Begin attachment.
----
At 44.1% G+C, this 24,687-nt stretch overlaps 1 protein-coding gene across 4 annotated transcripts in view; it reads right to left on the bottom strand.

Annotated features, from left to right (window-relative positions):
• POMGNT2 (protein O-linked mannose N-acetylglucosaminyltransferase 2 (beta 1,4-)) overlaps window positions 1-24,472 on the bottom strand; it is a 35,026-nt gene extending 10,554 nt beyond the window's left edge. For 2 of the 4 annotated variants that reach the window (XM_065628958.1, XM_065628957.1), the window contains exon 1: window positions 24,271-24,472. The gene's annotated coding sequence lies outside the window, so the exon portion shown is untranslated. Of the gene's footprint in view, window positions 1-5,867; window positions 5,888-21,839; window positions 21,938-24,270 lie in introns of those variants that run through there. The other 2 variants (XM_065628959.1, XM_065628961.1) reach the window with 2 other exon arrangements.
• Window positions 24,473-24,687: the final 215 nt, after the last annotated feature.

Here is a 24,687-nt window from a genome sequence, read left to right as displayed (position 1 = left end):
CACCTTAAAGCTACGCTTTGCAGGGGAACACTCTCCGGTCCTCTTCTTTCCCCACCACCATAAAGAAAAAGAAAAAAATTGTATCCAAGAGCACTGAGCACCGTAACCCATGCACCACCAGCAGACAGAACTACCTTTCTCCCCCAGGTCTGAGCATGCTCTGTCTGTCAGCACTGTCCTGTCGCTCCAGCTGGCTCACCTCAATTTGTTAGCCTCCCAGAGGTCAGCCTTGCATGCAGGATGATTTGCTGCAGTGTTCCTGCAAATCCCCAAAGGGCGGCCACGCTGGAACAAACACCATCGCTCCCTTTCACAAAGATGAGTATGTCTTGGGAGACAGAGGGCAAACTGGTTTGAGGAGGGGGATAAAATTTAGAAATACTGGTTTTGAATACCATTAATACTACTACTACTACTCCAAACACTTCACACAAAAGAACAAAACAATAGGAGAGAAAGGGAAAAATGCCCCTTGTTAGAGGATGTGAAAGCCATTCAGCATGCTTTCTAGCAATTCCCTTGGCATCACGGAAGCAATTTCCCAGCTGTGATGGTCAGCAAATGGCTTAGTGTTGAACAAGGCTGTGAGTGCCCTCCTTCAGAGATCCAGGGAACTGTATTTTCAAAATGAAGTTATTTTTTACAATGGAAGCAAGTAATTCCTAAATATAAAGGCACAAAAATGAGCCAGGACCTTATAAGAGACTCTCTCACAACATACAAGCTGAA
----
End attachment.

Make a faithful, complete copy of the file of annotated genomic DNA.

At 44.1% G+C, this 24,687-nt stretch overlaps 1 protein-coding gene across 4 annotated transcripts in view; it reads right to left on the bottom strand.

Annotated features, from left to right (window-relative positions):
• POMGNT2 (protein O-linked mannose N-acetylglucosaminyltransferase 2 (beta 1,4-)) overlaps window positions 1-24,472 on the bottom strand; it is a 35,026-nt gene extending 10,554 nt beyond the window's left edge. For 2 of the 4 annotated variants that reach the window (XM_065628958.1, XM_065628957.1), the window contains exon 1: window positions 24,271-24,472. The gene's annotated coding sequence lies outside the window, so the exon portion shown is untranslated. Of the gene's footprint in view, window positions 1-5,867; window positions 5,888-21,839; window positions 21,938-24,270 lie in introns of those variants that run through there. The other 2 variants (XM_065628959.1, XM_065628961.1) reach the window with 2 other exon arrangements.
• Window positions 24,473-24,687: the final 215 nt, after the last annotated feature.

Here is a 24,687-nt window from a genome sequence, read left to right as displayed (position 1 = left end):
CACCTTAAAGCTACGCTTTGCAGGGGAACACTCTCCGGTCCTCTTCTTTCCCCACCACCATAAAGAAAAAGAAAAAAATTGTATCCAAGAGCACTGAGCACCGTAACCCATGCACCACCAGCAGACAGAACTACCTTTCTCCCCCAGGTCTGAGCATGCTCTGTCTGTCAGCACTGTCCTGTCGCTCCAGCTGGCTCACCTCAATTTGTTAGCCTCCCAGAGGTCAGCCTTGCATGCAGGATGATTTGCTGCAGTGTTCCTGCAAATCCCCAAAGGGCGGCCACGCTGGAACAAACACCATCGCTCCCTTTCACAAAGATGAGTATGTCTTGGGAGACAGAGGGCAAACTGGTTTGAGGAGGGGGATAAAATTTAGAAATACTGGTTTTGAATACCATTAATACTACTACTACTACTCCAAACACTTCACACAAAAGAACAAAACAATAGGAGAGAAAGGGAAAAATGCCCCTTGTTAGAGGATGTGAAAGCCATTCAGCATGCTTTCTAGCAATTCCCTTGGCATCACGGAAGCAATTTCCCAGCTGTGATGGTCAGCAAATGGCTTAGTGTTGAACAAGGCTGTGAGTGCCCTCCTTCAGAGATCCAGGGAACTGTATTTTCAAAATGAAGTTATTTTTTACAATGGAAGCAAGTAATTCCTAAATATAAAGGCACAAAAATGAGCCAGGACCTTATAAGAGACTCTCTCACAACATACAAGCTGAA